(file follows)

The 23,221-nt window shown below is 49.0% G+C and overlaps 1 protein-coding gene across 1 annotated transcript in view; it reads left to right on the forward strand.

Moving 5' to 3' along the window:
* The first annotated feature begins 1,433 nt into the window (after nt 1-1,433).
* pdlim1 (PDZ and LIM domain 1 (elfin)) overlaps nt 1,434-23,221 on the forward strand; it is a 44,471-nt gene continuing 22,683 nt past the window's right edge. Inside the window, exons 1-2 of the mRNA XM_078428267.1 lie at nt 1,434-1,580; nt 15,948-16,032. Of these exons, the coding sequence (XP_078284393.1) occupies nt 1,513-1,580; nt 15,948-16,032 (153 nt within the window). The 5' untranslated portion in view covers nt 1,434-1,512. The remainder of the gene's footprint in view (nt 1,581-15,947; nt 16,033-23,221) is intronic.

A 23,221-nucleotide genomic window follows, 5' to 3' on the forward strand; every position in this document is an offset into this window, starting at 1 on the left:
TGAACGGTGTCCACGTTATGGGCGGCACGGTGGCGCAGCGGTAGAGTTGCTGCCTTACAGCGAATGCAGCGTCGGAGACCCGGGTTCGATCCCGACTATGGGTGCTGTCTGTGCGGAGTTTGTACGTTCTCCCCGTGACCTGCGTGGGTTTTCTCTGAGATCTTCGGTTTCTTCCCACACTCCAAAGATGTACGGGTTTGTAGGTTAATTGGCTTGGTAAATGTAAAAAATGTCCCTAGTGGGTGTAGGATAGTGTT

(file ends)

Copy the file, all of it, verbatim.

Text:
The 23,221-nt window shown below is 49.0% G+C and overlaps 1 protein-coding gene across 1 annotated transcript in view; it reads left to right on the forward strand.

Moving 5' to 3' along the window:
* The first annotated feature begins 1,433 nt into the window (after nt 1-1,433).
* pdlim1 (PDZ and LIM domain 1 (elfin)) overlaps nt 1,434-23,221 on the forward strand; it is a 44,471-nt gene continuing 22,683 nt past the window's right edge. Inside the window, exons 1-2 of the mRNA XM_078428267.1 lie at nt 1,434-1,580; nt 15,948-16,032. Of these exons, the coding sequence (XP_078284393.1) occupies nt 1,513-1,580; nt 15,948-16,032 (153 nt within the window). The 5' untranslated portion in view covers nt 1,434-1,512. The remainder of the gene's footprint in view (nt 1,581-15,947; nt 16,033-23,221) is intronic.

A 23,221-nucleotide genomic window follows, 5' to 3' on the forward strand; every position in this document is an offset into this window, starting at 1 on the left:
TGAACGGTGTCCACGTTATGGGCGGCACGGTGGCGCAGCGGTAGAGTTGCTGCCTTACAGCGAATGCAGCGTCGGAGACCCGGGTTCGATCCCGACTATGGGTGCTGTCTGTGCGGAGTTTGTACGTTCTCCCCGTGACCTGCGTGGGTTTTCTCTGAGATCTTCGGTTTCTTCCCACACTCCAAAGATGTACGGGTTTGTAGGTTAATTGGCTTGGTAAATGTAAAAAATGTCCCTAGTGGGTGTAGGATAGTGTT